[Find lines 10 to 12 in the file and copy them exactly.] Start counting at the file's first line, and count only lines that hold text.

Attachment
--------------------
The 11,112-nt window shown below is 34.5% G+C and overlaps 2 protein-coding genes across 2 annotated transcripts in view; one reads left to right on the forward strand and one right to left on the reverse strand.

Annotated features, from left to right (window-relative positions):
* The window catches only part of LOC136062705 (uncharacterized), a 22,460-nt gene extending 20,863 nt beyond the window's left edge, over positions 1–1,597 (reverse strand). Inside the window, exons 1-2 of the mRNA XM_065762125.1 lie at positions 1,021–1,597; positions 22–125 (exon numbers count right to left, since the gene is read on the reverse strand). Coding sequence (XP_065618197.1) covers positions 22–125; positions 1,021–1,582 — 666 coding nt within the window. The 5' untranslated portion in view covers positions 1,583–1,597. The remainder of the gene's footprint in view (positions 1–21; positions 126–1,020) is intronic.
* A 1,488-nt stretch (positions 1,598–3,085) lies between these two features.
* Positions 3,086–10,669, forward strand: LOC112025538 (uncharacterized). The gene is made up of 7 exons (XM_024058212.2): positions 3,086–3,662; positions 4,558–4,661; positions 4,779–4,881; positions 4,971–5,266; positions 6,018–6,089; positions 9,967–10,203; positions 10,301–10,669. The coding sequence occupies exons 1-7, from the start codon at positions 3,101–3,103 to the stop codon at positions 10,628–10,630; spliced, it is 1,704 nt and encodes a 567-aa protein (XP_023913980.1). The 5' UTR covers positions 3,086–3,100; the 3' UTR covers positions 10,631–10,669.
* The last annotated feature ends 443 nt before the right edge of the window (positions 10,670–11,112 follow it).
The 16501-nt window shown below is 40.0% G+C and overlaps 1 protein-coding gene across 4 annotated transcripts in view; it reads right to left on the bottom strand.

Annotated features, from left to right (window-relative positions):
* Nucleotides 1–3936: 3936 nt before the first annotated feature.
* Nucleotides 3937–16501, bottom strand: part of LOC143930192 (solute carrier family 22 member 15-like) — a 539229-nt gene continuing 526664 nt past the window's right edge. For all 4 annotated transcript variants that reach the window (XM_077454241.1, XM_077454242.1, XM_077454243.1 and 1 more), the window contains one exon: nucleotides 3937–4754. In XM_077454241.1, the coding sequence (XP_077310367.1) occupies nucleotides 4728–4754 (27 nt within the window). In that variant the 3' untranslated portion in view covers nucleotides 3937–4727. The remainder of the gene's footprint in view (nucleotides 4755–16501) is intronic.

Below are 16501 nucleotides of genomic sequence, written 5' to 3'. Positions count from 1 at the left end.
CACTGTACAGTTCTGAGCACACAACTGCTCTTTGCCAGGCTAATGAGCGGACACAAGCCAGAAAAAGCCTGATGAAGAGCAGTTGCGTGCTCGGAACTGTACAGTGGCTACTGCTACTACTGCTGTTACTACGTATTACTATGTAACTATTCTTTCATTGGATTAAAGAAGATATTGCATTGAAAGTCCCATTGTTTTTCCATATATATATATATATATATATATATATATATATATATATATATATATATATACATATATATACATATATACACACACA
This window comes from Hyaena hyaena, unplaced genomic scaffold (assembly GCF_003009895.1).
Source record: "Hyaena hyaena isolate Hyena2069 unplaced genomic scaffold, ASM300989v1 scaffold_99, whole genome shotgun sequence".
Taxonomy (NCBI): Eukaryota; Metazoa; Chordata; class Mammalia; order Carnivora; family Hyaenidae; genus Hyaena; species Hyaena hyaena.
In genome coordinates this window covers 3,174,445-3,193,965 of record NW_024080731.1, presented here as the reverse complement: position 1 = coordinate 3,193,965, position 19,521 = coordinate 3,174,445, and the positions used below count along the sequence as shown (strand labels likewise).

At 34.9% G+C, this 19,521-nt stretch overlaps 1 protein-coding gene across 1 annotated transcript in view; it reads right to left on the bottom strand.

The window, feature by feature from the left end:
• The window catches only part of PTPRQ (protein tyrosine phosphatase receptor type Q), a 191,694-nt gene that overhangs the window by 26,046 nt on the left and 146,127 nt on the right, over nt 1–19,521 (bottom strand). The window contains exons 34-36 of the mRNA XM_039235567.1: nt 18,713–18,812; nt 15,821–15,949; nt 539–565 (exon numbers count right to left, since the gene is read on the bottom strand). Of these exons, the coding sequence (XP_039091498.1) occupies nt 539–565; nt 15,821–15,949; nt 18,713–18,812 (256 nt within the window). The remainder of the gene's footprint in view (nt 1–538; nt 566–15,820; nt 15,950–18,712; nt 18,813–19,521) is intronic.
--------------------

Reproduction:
* Nucleotides 3937–16501, bottom strand: part of LOC143930192 (solute carrier family 22 member 15-like) — a 539229-nt gene continuing 526664 nt past the window's right edge. For all 4 annotated transcript variants that reach the window (XM_077454241.1, XM_077454242.1, XM_077454243.1 and 1 more), the window contains one exon: nucleotides 3937–4754. In XM_077454241.1, the coding sequence (XP_077310367.1) occupies nucleotides 4728–4754 (27 nt within the window). In that variant the 3' untranslated portion in view covers nucleotides 3937–4727. The remainder of the gene's footprint in view (nucleotides 4755–16501) is intronic.

Below are 16501 nucleotides of genomic sequence, written 5' to 3'. Positions count from 1 at the left end.
CACTGTACAGTTCTGAGCACACAACTGCTCTTTGCCAGGCTAATGAGCGGACACAAGCCAGAAAAAGCCTGATGAAGAGCAGTTGCGTGCTCGGAACTGTACAGTGGCTACTGCTACTACTGCTGTTACTACGTATTACTATGTAACTATTCTTTCATTGGATTAAAGAAGATATTGCATTGAAAGTCCCATTGTTTTTCCATATATATATATATATATATATATATATATATATATATATATATATATATATACATATATATACATATATACACACACA